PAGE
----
In early October 1536, Tyndale showed how far he was willing to go in order to bring the Word of God into English: he was unjustly strangled and then burned at the stake as a heretic. His final words a prayer, “Lord! Open the King of England’s eyes!” Such a prayer shows that this man’s aim was not long life, prosperity, fame, fortune, or influence; rather, it was that God would move the heart of the king to allow English speaking men and women to read the Word of God for themselves, in their own tongue! For Tyndale, this was not merely because he thought of the Scriptures as great literature which all should read, but that they “scatter Roman darkness by this light!” His aim was the proclamation of the Gospel, which is the power of God unto Salvation. Even as he sat betrayed in a prison cell, awaiting his execution, he makes it clear that he is willing to suffer imprisonment and death, all to see the Gospel advanced!
John Foxe tells us that “such was the power of his doctrine, and the sincerity of his life, that during the time of his imprisonment, (which endured a year and half), it is said, he converted his keeper, the keeper’s daughter, and others of his household”. One of his enemies even commented that he was “learned, godly, and good”. Also, the final document we have from Tyndale, a letter written during his imprisonment, shows a humility, gentleness towards his captors, and even a contentment with his sufferings; he simply requests warmer clothes to endure the winter in his German prison, a few other comforts, and interestingly a Hebrew Bible, grammar and dictionary in order to pass his hours in “study”.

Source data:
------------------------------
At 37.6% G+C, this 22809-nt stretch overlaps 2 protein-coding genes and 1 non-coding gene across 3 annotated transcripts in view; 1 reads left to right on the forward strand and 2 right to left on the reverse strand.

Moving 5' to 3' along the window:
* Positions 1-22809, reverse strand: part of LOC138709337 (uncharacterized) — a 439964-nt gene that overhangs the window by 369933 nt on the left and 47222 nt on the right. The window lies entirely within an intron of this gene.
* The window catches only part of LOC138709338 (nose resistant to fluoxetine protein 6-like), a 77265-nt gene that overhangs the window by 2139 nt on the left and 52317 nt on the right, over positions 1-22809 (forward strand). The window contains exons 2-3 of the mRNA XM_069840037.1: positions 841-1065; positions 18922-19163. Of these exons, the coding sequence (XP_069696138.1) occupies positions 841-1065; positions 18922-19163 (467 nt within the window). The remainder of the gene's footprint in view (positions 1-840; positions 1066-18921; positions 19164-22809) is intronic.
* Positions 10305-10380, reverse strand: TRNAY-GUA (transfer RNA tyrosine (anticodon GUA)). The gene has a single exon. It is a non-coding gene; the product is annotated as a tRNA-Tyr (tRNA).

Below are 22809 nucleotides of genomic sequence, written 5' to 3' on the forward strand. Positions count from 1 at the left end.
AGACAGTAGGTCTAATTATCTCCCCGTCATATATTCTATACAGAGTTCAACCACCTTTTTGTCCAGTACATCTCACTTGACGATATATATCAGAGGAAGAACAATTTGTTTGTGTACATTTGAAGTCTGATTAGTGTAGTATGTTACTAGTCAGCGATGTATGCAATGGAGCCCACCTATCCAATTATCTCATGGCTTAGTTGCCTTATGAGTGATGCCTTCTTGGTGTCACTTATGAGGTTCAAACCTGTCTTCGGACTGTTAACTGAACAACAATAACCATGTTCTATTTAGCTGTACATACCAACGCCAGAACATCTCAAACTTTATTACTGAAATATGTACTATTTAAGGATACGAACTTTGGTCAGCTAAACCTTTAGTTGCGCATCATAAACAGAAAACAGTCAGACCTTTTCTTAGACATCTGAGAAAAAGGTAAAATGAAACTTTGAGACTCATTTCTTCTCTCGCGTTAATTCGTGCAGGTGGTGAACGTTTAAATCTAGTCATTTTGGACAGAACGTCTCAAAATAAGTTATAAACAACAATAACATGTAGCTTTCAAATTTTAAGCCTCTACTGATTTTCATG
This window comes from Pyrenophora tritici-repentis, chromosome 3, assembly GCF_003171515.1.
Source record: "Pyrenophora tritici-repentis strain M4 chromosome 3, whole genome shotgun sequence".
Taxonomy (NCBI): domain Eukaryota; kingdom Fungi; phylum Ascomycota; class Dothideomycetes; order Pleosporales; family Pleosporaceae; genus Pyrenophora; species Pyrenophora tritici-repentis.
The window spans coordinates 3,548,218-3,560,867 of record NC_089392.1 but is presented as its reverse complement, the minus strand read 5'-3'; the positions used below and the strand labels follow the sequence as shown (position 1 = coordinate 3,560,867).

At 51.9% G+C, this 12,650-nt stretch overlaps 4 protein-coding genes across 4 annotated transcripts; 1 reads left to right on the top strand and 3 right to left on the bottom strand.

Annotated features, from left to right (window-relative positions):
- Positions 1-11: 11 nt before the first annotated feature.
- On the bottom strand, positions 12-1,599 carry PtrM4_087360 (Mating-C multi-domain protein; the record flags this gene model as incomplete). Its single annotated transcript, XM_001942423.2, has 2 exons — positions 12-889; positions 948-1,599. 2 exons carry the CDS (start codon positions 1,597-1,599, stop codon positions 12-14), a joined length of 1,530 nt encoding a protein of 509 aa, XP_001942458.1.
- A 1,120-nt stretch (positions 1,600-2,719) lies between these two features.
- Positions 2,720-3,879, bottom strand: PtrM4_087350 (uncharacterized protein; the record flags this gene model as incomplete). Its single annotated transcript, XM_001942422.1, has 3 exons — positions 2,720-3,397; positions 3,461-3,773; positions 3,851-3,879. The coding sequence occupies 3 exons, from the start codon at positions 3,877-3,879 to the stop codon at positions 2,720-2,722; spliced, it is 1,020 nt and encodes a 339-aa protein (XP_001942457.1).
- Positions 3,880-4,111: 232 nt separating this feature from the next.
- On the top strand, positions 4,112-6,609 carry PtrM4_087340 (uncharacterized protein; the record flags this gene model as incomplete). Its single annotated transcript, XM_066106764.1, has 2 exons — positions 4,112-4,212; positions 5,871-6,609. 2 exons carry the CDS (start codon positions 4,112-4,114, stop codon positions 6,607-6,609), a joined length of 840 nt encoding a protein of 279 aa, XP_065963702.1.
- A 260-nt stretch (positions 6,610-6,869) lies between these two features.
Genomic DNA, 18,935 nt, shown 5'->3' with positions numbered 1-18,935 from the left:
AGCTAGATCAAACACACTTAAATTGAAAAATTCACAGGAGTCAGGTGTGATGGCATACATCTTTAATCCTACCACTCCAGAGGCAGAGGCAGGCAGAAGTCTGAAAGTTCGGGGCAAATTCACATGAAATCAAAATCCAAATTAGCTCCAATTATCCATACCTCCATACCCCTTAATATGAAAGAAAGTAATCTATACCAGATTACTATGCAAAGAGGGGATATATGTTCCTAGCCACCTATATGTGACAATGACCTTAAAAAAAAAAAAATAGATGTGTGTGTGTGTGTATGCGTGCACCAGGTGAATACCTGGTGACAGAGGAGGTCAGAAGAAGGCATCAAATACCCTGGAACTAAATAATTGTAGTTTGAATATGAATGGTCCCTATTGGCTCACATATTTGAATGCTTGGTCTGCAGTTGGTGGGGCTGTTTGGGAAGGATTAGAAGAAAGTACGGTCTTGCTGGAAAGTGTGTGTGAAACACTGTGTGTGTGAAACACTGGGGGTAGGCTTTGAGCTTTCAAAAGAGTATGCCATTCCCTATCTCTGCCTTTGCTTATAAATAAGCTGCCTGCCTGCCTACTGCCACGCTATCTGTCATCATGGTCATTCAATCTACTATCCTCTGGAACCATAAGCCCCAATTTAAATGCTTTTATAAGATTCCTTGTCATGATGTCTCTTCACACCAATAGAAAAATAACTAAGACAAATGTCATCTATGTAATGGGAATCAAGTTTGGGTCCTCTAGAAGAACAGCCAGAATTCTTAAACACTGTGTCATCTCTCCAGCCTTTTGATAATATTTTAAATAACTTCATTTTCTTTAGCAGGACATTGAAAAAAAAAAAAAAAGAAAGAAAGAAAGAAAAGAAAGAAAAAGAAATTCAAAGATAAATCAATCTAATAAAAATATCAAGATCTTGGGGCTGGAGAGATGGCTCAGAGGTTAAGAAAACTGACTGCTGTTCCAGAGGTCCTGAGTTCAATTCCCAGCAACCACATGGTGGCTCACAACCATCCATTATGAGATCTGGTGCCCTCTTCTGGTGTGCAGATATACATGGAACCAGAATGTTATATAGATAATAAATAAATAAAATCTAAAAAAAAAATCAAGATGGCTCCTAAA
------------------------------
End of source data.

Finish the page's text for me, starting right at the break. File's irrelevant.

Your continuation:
This study likely would have been the completion of the entire Old Testament into English, with Tyndale’s masterful grasp of Hebrew. It indeed is a sad loss, but in God’s wisdom, this loss pales in comparison with what was gained by his unjust imprisonment and execution. Indeed, a righteous man to the end, we see his prayers and life’s effort blessed by God years later. God honors those who honor Him. In Tyndale’s case, he honored his Lord and Master even unto death; one friend describing Tyndale’s final days this way: “through it all, his [Tyndale’s] chief thought is for the gospel”. This is the sort of man we need once more; a man who labors hard and long for the Gospel cause, and dies valiantly, trusting God, even unto death. I highly commend to you this biography, if nothing else to open your eyes to see the great gift we have in our English Bible!